Tag Archives: Historical Fiction

Two New Reviews: House of Silence, by Sarah Barthel and Nowhere Else I Want to Be, by Carol D. Marsh

Two new books to share with you, via my reviews in the 1/13/2017 issue of Shelf Awareness.

House of Silence by Sarah Barthel is “an engaging, fast-paced blend of historical fiction and suspense.” Before reading this, I didn’t know much about Mary Todd Lincoln’s stay at Bellevue Place, a sanitarium where her son Robert had her committed 10 years after President Lincoln’s assassination. This novel weaves Mary Todd Lincoln’s story with the fictional Isabelle Larkin, a socialite whose fiancé Gregory is a political hopeful and one of Chicago’s most eligible and attractive bachelors. When Isabelle catches Gregory committing a crime, she’s trapped … until being sent to Bellevue where she befriends — you guessed it, Mary Todd Lincoln. You can read more under the Fiction section in the Shelf Awareness issue.

Nowhere Else I Want to Be is Carol D. Marsh’s memoir of her 14 years as executive director of Miriam’s House, a community of women who are addicted to drugs and dying of AIDS. She lived on the premises with her husband Tim and together with their staff, provided the women with a home and cared for those forgotten by their families and society.  Along with the many heartbreaking stories of the women she came to know at Miriam’s House, Marsh shares her own story of growth in this role as she learned to confront her naiveté and false assumptions.

Although I didn’t work in a direct service capacity, a lot of this reminded me of my time working at a domestic violence shelter. More of my review in the Shelf Awareness issue, under the Social Science heading, as well as a review with Carol Marsh by my writing colleague Katie Noah Gibson, who blogs at Cakes, Tea and Dreams

 

 

Book Review: Next to Love, by Ellen Feldman

Next to LoveNext to Love, by Ellen Feldman
Spiegel and Grau
2011
304 pages 
Read by Abby Craden
11 hours, 23 minutes

Next to Love by Ellen Feldman is a historical fiction novel set during World War II and the decades afterwards. It follows the lives of Babe and Claude, Millie and Pete, and Grace and Charlie – all close friends living in Massachusetts. When the men are sent overseas, leaving the wives behind, all of their lives are changed.

At first the plot sounds like any other wartime novel, but after a slightly slow beginning, this picks up steam. What I liked about this was Ms. Feldman’s focus on the women. Certainly, the men and their sacrifices as soldiers and veterans are an absolutely essential part of the novel, but it gives equal time to the women and their struggles.

(It made me think of my grandparents’ own missing years (see this post), and of my grandmother writing to my grandfather about going into town with her sisters, and with news about who was coming home from the war.)

Next to Love gives the reader a glimpse into an era that is quickly being forgotten, with approximately 550 World War II veterans dying each day. At times, it almost seems as if Ms. Feldman is packing too much cultural and societal change into this – but it was truly a time when so much was changing.  A lot of issues are explored here, many of which (post-traumatic stress disorder in veterans, racial relations, early widowhood, rape – just to name a few) still carry stigmas today.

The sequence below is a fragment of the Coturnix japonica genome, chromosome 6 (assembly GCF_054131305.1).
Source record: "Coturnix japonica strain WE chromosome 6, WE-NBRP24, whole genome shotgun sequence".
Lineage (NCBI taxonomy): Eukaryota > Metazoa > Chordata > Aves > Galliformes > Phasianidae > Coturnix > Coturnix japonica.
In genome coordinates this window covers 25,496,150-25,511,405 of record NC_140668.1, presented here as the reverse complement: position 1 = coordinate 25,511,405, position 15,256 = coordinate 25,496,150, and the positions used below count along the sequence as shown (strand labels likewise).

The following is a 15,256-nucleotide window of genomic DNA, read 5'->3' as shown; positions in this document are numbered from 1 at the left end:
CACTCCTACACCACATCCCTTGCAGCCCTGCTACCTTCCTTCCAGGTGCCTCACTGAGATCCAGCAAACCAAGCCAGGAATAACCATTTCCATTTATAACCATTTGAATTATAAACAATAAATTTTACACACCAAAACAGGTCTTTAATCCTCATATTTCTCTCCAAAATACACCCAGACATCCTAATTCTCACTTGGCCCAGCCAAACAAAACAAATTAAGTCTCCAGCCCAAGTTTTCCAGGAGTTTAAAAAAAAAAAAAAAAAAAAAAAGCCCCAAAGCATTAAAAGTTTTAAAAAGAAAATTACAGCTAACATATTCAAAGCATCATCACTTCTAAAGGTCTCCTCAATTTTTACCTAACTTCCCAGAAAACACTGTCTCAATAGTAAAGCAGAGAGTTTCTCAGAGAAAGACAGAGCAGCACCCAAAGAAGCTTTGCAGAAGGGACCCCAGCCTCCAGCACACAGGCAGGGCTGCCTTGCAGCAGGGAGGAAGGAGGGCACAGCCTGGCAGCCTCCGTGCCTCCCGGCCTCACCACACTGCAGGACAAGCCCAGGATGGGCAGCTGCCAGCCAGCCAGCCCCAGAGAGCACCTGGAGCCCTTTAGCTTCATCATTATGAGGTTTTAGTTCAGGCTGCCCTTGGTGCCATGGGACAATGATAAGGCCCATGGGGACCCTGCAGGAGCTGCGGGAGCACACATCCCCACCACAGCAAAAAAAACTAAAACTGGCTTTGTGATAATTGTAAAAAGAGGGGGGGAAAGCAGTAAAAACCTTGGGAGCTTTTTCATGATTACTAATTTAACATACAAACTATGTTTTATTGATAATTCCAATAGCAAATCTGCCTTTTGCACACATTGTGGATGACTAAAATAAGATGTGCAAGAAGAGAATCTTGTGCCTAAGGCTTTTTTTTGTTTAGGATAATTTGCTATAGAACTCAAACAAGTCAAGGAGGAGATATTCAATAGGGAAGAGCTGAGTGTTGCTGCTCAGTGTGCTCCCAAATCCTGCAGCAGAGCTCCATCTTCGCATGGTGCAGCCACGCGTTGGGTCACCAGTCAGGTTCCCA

In interviews, author Ellen Feldman mentions the influence of the Bedford Boys in this novel. From Amazon.com:

Q: In your acknowledgments you give partial credit for your inspiration to the Bedford Boys of Virginia. Who are the Bedford Boys?

A: The Bedford Boys were a group of young men from the town of Bedford, Virginia (population 3200), who joined the National Guard before World War II. They went through training together, shipped out to England together in September 1942, and were among the first American G.I.’s who landed on Omaha Beach on D-Day, June 6, 1944. Nineteen of them died in the first minutes of the landing, twenty-two in the invasion. Six weeks later, on July 16, the Western Union teletype machine at Green’s Drug Store in Bedford began rattling out the messages from the War Department. It was said that no other community in America lost more of its young men in a single day. Revisionist history now suggests that the casualties came not from the town, but from the county of Bedford. Geography is beside the point. Whether to town or county, the loss was staggering, the ripples from it heartbreaking and enduring.

Though the Bedford Boys were part of the inspiration for Next to Love, I was careful not to research the lives of the actual young men from Bedford who served in World War II. I wanted to write a novel about love and loss, and the scars they leave rather than an account of those particular men and the loved ones they left behind.

Ellen Feldman, a 2009 Guggenheim Fellow, is an excellent historical fiction author who is becoming one of my favorites. (On my Kindle – thanks to NetGalley – is her new novel, The Unwitting, which was published earlier this month.) Several years ago my aunt lent me Lucy, Ellen Feldman’s historical fiction novel about the relationship between Franklin Roosevelt and Lucy Mercer, and I loved it (and now my aunt knows where the book is, because I never returned it to her). I requested Next to Love from NetGalley and wound up listening to it on audio, which I enjoyed. The production and Abby Craden’s narration are both excellent.